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Size Chart

Women
  • INT XXS XS S M L XL
    Chest
    (cm)
    74
    to
    77
    78
    to
    81
    82
    to
    85
    86
    to
    89
    90
    to
    93
    94
    to
    97
    Waist
    (cm)
    59
    to
    62
    63
    to
    66
    67
    to
    70
    71
    to
    74
    75
    to
    78
    79
    to
    82
    Hip
    (cm)
    83
    to
    86
    87
    to
    90
    91
    to
    94
    95
    to
    98
    99
    to
    102
    103
    to
    107
  • INT XXS XS S M L XL
    GER 32 34 36 38 40 42
    US 0-2 4 6 8 10 12
    UK 6 8 10 12 14 16
    ITA 38 40 42 44 46 48
    FRA 34 36 38 40 42 44
    JAP 5 7 9 11 13 15
Men
  • INT XS S M L XL XXL
    Chest
    (cm)
    86
    to
    89
    90
    to
    93
    94
    to
    97
    98
    to
    101
    102
    to
    105
    106
    to
    109
    Waist
    (cm)
    73
    to
    76
    77
    to
    80
    81
    to
    84
    85
    to
    88
    89
    to
    92
    93
    to
    96
    Hip
    (cm)
    87
    to
    90
    91
    to
    94
    95
    to
    98
    99
    to
    102
    103
    to
    106
    107
    to
    109
  • INT XS S M L XL XXL
    GER 44 46 48 50 52 54
    US 34 36 38 40 42 44
    UK 34 36 38 40 42 44
    ITA 44 46 48 50 52 54
    FRA 38 40 42 44 46 48
    JAP 1 2 3 4 5 6
  • CM 72 77 82 87 92
    INCH 28 30 32 34 36

    (Approximate values)

A day in London

with

Alec Doherty

Alec Doherty x CLOSED
Alec Doherty x CLOSED

Alec Doherty is a London-based illustrator, painter and jewellery designer. Born in 1987, Alec’s work is inspired by his youth in the nineties and noughties. We talked to him about growing up in the northeast of England, the sustainable aspects of his work and overcoming creative hurdles. Alec also tells us about his favourite places in Europe – and shares what has changed after Brexit.

Plus: We’re super excited to share that a joint capsule collection with Alec is coming this summer! He’s giving us a little preview.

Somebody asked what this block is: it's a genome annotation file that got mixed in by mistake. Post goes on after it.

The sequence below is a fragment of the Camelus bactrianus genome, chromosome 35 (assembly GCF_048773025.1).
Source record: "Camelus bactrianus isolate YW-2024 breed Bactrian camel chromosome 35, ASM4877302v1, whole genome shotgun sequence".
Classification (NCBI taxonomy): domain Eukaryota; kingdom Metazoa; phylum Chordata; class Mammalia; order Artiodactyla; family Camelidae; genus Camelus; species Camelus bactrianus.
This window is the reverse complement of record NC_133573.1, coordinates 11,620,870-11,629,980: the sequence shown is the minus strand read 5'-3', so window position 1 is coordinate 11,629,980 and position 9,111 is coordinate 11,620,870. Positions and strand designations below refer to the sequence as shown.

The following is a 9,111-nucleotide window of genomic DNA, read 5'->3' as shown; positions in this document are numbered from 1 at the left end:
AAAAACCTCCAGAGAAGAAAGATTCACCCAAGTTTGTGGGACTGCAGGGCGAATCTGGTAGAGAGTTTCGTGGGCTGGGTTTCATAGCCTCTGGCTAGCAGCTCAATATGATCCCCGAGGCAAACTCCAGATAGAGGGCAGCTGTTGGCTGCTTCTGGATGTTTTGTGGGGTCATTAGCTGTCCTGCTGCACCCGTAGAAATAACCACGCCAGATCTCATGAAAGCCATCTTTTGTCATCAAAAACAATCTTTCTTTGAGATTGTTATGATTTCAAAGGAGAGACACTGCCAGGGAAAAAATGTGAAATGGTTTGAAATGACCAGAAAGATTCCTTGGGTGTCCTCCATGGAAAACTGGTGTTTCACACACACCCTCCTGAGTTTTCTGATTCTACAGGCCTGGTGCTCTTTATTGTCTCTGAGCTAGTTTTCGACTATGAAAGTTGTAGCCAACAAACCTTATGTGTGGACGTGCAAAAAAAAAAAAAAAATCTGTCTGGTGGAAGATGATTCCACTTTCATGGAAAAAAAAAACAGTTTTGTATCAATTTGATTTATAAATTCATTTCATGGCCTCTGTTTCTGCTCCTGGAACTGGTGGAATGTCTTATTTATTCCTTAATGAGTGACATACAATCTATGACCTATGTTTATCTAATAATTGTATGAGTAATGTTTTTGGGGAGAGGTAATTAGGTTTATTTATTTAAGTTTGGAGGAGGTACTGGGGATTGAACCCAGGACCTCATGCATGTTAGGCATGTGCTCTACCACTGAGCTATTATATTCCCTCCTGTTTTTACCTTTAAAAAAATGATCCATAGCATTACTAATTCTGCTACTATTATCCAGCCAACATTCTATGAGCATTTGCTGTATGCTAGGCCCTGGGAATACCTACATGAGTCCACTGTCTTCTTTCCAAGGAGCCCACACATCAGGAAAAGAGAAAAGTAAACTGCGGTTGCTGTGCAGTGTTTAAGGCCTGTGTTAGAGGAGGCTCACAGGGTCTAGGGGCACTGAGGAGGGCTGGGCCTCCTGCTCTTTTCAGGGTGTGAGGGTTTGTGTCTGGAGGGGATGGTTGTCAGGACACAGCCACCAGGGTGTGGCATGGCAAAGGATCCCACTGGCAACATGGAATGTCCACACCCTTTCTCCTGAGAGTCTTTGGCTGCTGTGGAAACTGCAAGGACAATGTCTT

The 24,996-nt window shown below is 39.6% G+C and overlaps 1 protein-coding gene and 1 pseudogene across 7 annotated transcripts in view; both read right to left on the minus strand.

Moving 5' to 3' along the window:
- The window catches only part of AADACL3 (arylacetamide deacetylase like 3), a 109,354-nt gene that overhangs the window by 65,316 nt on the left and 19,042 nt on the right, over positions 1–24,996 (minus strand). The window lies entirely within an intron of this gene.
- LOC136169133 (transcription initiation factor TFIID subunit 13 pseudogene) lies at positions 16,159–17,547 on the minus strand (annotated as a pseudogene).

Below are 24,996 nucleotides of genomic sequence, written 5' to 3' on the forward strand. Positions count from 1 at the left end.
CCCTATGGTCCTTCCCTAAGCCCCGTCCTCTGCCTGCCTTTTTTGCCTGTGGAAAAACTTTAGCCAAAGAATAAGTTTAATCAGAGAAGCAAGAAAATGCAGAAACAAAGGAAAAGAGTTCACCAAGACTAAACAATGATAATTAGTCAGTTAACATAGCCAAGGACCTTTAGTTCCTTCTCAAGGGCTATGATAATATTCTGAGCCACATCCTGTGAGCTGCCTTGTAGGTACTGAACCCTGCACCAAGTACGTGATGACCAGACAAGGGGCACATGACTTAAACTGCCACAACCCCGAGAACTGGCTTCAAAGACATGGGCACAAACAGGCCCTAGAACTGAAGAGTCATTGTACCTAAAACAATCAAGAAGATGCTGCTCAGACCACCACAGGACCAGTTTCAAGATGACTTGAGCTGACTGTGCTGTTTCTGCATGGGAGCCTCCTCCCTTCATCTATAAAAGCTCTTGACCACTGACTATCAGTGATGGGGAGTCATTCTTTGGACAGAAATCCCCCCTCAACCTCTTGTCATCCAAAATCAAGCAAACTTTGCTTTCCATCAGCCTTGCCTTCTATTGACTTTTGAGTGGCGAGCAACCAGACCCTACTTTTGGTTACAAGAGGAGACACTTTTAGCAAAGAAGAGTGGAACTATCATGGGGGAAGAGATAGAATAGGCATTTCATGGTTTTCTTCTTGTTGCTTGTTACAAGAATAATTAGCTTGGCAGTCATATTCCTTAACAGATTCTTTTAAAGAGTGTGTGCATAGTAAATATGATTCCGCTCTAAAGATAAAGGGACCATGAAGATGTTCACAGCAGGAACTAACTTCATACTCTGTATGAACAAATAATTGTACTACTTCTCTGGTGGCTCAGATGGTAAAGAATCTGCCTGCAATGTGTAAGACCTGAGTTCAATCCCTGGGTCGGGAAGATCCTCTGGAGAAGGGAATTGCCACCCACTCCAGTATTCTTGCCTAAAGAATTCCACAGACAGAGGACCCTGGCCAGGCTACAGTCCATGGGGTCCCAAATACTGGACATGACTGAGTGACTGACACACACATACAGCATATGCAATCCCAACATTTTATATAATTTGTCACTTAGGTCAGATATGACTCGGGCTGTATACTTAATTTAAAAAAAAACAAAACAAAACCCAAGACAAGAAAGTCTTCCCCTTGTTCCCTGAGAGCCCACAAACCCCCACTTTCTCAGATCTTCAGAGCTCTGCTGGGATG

Alec Doherty x CLOSED
Alec Doherty x CLOSED

The
Interview

You started out as an illustrator. How did you get into designing jewellery?

It was totally by accident. I shared my old studio with different people. One of them was making jewellery. I wanted a little pinky ring for myself, couldn’t find one and asked her if she could make one for me. She gave me a piece of wax, and said, “give it a go yourself”. I made a ring, people would say, “Where did you get that from? Could I have one?” and it evolved from there. I think the most important thing is just to start and try something. You never know what you can be good at or who you meet along the journey. I’ve never thought of myself as an illustrator – rather just as someone who is creating things. Illustration evolved from drawing pictures. I studied to be a graphic designer and got into illustration, again, by accident.

Your first jewellery designs were inspired by mood rings with temperature-changing stones – super popular in the nineties. What fascinated you about them?

I like the idea of this constant flux in life, constant changes in emotional states. I also like the tacky nature of classic mood rings – there’s something beautiful and accessible about it. A lot of times when creating something, I come back to a place of adolescence, maybe because that’s a time that you’re quite free – and quite lost. The mood rings were also a reflection of that period.

You grew up in the northeast of England. What was that like in the nineties?

I am one of seven kids. All my brothers and sisters would go out to parties, listening to a lot of music. It seemed like a very joyous period. I was born in 1987, so I was quite young and maybe naïve to the realities of what was happening in the world. When you’re making something, you go to a place where you feel inspired. And that for me is a period that I go back to.